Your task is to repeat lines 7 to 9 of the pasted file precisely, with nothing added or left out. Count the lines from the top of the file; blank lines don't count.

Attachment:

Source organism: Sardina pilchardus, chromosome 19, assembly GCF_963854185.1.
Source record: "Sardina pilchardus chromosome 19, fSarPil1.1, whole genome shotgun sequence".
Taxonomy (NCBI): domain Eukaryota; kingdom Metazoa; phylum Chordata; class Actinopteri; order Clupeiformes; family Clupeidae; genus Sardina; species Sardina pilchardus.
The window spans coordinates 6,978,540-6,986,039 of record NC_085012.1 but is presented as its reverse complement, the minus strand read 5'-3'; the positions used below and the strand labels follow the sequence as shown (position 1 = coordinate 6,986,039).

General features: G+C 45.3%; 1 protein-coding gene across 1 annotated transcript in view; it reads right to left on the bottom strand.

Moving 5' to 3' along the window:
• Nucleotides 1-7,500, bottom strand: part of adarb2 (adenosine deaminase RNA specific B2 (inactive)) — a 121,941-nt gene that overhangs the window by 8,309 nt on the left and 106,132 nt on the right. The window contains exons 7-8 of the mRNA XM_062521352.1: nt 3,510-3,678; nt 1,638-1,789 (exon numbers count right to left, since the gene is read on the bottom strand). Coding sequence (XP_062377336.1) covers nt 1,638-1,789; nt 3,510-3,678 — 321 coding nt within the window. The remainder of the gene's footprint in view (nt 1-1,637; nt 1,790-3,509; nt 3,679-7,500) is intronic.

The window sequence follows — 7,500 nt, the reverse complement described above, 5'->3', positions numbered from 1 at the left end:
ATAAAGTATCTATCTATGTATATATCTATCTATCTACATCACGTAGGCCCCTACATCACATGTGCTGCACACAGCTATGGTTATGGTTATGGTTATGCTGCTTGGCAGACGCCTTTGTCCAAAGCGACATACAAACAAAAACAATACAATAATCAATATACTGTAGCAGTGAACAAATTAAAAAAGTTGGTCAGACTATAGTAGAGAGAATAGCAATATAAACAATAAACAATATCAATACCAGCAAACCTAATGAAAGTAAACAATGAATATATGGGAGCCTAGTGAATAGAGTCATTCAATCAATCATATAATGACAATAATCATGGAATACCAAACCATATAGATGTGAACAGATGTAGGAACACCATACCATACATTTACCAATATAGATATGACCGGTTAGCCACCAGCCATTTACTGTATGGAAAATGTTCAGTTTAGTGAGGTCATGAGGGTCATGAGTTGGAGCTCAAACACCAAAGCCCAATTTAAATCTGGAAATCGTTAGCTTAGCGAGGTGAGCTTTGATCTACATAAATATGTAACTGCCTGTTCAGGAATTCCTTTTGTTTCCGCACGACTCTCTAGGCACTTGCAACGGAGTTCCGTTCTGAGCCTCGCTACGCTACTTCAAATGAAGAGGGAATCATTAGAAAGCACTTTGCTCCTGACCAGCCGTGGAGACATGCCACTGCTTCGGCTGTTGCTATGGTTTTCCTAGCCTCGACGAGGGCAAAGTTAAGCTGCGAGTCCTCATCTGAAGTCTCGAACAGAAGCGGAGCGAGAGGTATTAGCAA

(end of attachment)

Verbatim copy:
• Nucleotides 1-7,500, bottom strand: part of adarb2 (adenosine deaminase RNA specific B2 (inactive)) — a 121,941-nt gene that overhangs the window by 8,309 nt on the left and 106,132 nt on the right. The window contains exons 7-8 of the mRNA XM_062521352.1: nt 3,510-3,678; nt 1,638-1,789 (exon numbers count right to left, since the gene is read on the bottom strand). Coding sequence (XP_062377336.1) covers nt 1,638-1,789; nt 3,510-3,678 — 321 coding nt within the window. The remainder of the gene's footprint in view (nt 1-1,637; nt 1,790-3,509; nt 3,679-7,500) is intronic.

The window sequence follows — 7,500 nt, the reverse complement described above, 5'->3', positions numbered from 1 at the left end:
ATAAAGTATCTATCTATGTATATATCTATCTATCTACATCACGTAGGCCCCTACATCACATGTGCTGCACACAGCTATGGTTATGGTTATGGTTATGCTGCTTGGCAGACGCCTTTGTCCAAAGCGACATACAAACAAAAACAATACAATAATCAATATACTGTAGCAGTGAACAAATTAAAAAAGTTGGTCAGACTATAGTAGAGAGAATAGCAATATAAACAATAAACAATATCAATACCAGCAAACCTAATGAAAGTAAACAATGAATATATGGGAGCCTAGTGAATAGAGTCATTCAATCAATCATATAATGACAATAATCATGGAATACCAAACCATATAGATGTGAACAGATGTAGGAACACCATACCATACATTTACCAATATAGATATGACCGGTTAGCCACCAGCCATTTACTGTATGGAAAATGTTCAGTTTAGTGAGGTCATGAGGGTCATGAGTTGGAGCTCAAACACCAAAGCCCAATTTAAATCTGGAAATCGTTAGCTTAGCGAGGTGAGCTTTGATCTACATAAATATGTAACTGCCTGTTCAGGAATTCCTTTTGTTTCCGCACGACTCTCTAGGCACTTGCAACGGAGTTCCGTTCTGAGCCTCGCTACGCTACTTCAAATGAAGAGGGAATCATTAGAAAGCACTTTGCTCCTGACCAGCCGTGGAGACATGCCACTGCTTCGGCTGTTGCTATGGTTTTCCTAGCCTCGACGAGGGCAAAGTTAAGCTGCGAGTCCTCATCTGAAGTCTCGAACAGAAGCGGAGCGAGAGGTATTAGCAA